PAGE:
There’s a really fantastic article from National Geographic that presents a ton of arguments from all sides of trophy hunting in Africa. One of the main arguments supporting trophy hunting is that it provides a large amount of money towards conservation efforts. Currently, up to 60% of state wildlife funds come from hunting and taxation of supplies, licensing, and access to hunting areas. Although wildlife viewing and related activities (hiking, birding, horseback riding) have been on the rise over the past few decades and provide a fair chunk of money towards conservation, these activities alone do not provide a large enough revenue stream to protect these areas.
In 2016, the US Fish and Wildlife Service received $75.9 Billion from wildlife viewers and $81 Billion from hunters and anglers. No matter what way you look at it, that is a substantial sum of money. And the relationship between hunter, government, and nature works for the benefit of all three.
The hunter trusts the organization managing the lands on which they hunt. The organization makes every effort to manage the land for the greatest benefit to both those who use that land (hikers, hunters, birders, campers etc.), and for all aspects of the environment. An ethical hunter who hunts in a manner that follows the rules and regulations does so with the trust that their actions directly help conserve the land and animals that they so dearly respect. If that trust is broken in any way, such as the government managing the land through personal ideology or politics as opposed to science and sound management practices, then the organization is failing its primary duty. Conversely, if the hunter is not following the set quotas, limits and seasons put in place by the management organization, then they are actively harming the ecosystem in which they are hunting.
As we mentioned earlier, the wildlife commision in Montana is blocked from completely managing wolf hunting around Yellowstone. Without the ability to create buffer zones, the power to regulate the hunting season actively, and the support of the state government, how could they possibly manage hunting in any sustainable fashion? While yes, they set the quotas each year, there is no possible way to actively manage those quotas effectively while the hunting season is in full swing. They have no power to regulate where citizens can hunt wolves outside of Yellowstone. They have no legal recourse to stop or delay a hunting season once it has begun. Ultimately, they have no ability to manage the wolf populations in the very environment that they serve.
Then the hunters shouldn’t hunt directly outside Yellowstone, right? Well, that goes back to the relationship between hunter and wildlife management organizations. It is entirely unreasonable to expect every hunter to be a complete expert on the ecology, population levels, and the individual identities of the wolves they decide to hunt. Hunters who shoot wolves illegally (within park boundaries, out of season, etc.) are always prosecuted to the full extent of the law and many of the hunters who hunt legally truly believe that their actions are helping conservation efforts.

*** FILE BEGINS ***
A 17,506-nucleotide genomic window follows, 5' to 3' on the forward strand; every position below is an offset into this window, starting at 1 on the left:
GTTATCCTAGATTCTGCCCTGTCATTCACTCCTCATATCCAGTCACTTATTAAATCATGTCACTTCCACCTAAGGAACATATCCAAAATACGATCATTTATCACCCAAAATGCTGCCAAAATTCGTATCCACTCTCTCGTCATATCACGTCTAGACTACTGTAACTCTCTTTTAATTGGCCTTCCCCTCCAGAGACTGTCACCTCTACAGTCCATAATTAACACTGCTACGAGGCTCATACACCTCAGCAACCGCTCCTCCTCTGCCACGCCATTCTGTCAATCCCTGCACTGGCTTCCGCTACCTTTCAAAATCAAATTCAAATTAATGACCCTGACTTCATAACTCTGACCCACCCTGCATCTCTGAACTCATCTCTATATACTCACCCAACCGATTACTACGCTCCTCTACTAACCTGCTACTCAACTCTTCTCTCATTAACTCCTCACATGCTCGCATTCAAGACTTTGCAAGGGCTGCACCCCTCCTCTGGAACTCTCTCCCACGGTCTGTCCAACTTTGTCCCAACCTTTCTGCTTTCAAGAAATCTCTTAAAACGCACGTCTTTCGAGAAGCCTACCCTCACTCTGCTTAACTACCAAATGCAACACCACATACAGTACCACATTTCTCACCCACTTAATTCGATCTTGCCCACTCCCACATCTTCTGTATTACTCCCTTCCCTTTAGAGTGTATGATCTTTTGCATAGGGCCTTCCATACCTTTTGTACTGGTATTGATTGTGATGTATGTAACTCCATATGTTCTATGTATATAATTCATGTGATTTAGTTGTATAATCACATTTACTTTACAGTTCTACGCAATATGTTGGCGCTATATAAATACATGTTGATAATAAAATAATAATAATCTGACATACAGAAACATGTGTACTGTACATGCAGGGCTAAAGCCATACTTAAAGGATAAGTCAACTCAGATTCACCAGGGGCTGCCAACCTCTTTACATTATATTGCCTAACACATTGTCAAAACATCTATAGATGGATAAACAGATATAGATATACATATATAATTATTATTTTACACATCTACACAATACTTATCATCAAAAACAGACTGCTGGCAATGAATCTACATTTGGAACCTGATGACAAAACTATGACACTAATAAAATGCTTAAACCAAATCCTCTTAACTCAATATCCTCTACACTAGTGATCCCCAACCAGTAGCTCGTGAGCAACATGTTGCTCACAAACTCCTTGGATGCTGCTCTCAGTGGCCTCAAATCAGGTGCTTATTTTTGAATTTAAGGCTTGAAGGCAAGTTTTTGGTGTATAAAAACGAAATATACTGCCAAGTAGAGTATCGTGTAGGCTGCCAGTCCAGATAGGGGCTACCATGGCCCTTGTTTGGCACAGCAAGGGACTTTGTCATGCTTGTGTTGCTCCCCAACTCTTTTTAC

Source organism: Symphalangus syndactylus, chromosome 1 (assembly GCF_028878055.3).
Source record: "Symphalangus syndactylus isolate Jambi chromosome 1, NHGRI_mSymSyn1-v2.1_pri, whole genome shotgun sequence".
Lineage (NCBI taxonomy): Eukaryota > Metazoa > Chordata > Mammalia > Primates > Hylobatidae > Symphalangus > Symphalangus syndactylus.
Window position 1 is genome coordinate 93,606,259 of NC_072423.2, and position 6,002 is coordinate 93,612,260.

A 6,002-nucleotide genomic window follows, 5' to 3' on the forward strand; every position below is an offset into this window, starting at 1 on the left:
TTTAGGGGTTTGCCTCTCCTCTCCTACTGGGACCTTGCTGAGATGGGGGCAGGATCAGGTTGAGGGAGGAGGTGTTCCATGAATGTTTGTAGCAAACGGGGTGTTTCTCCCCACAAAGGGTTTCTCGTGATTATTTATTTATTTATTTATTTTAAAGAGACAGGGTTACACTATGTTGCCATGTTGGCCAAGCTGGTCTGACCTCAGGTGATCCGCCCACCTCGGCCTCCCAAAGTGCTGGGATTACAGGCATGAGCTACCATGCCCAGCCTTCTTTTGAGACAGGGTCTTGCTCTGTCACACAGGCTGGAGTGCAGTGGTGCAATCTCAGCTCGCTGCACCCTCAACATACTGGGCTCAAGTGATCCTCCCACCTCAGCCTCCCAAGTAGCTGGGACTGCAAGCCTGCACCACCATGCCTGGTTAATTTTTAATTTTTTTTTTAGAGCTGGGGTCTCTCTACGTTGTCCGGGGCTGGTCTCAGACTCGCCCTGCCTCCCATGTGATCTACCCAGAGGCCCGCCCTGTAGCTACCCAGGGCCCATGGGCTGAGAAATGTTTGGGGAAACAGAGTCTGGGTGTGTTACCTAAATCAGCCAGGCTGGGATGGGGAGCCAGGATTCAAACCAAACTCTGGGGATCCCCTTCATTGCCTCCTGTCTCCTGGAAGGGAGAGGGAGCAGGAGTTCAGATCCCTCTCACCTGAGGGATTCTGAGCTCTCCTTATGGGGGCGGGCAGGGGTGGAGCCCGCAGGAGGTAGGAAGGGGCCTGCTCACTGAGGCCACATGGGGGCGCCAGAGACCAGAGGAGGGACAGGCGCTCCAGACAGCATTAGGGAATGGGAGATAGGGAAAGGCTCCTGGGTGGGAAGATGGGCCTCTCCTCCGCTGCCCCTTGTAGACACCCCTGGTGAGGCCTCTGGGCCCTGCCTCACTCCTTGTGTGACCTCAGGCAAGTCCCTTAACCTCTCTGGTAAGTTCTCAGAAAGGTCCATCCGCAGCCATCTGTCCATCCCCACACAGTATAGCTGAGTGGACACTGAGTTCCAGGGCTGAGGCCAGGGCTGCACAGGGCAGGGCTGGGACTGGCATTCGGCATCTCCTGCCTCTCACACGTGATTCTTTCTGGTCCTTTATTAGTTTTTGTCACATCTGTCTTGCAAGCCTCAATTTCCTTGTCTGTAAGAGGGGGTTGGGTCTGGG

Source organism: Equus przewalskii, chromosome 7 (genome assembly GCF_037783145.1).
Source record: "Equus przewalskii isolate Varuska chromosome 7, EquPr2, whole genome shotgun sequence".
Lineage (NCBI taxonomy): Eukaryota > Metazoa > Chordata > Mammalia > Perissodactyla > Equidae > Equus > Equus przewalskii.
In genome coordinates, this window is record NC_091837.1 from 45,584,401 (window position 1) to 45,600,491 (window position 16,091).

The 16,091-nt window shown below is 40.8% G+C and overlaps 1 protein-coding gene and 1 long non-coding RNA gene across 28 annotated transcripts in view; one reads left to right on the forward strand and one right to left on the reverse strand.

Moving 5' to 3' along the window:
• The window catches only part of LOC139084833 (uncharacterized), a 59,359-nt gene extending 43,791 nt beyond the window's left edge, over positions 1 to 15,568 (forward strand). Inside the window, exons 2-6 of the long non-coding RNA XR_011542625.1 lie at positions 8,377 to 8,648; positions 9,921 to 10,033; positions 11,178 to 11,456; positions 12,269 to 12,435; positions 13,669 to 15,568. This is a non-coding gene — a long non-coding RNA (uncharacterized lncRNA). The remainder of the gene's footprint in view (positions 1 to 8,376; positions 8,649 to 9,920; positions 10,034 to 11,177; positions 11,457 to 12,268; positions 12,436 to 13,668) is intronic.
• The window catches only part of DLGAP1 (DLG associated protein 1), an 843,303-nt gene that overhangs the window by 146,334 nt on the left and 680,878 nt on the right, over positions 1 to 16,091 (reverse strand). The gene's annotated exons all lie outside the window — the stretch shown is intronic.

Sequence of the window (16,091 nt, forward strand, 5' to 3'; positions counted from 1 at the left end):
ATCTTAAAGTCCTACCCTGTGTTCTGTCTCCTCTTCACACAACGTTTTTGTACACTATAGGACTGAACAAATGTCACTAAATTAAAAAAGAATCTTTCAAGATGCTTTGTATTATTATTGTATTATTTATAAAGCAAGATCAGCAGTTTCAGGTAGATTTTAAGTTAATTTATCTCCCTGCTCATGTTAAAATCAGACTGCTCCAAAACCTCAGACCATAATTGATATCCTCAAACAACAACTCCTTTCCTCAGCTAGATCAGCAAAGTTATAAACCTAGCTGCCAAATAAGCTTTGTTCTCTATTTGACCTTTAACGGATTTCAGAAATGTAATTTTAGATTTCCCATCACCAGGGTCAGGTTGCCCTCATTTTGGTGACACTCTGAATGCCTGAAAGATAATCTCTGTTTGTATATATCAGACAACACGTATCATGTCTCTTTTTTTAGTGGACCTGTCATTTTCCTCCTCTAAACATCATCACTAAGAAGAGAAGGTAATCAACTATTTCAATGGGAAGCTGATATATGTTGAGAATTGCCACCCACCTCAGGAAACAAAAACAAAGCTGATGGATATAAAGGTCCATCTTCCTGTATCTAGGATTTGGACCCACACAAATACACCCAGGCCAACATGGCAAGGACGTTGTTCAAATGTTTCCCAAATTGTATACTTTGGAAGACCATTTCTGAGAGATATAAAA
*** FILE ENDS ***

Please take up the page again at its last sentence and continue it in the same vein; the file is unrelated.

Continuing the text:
One final thing I would like to touch on is the hunters and portion of the public who are vehemently anti-wolf. The common argument is that wolves are leading to the extinction of elk populations and that they are eating livestock.
Firstly, the elk population is much lower than it was 40 years ago. However, just like we mentioned at the top of this article, that is because of the absence of wolves in the first place. The large population of elk was destroying the local environment and needed to be curtailed through natural means. Currently, the elk population is on a decline, but that is because they are returning to sustainable levels in a healthier ecosystem as well dealing with a large drought.
Secondly, some livestock has been eaten by wolves. That is absolutely true and an unavoidable consequence of predators in proximity with ranchers. That being said, loss of livestock from predators constituted only a quarter of a percent of the total livestock loss in the US. The vast majority of loss occurs from illnesses and weather; not predators.
What has happened around this entire wolf hunting around Yellowstone debate is a complete breakdown of trust and relationship between hunter, nature, and the government. In Montana, the legislators have reduced the powers of the organization who protects the wolves. The organization cannot protect the wolves to the best of their ability and such there is an insane amount of tags being sold for wolves every year. The hunters’ individual actions are legal and many believe their actions help conservation efforts. This chain is fundamentally broken and needs massive change if we are at all going to help save the wolves in the American West.
I want to end this article with one of my favorite quotes from Aldo Leopold, a father of U.S. conservation and an avid hunter:
“A thing is right when it tends to preserve the integrity, stability, and beauty of the biotic community. It is wrong when it tends otherwise.”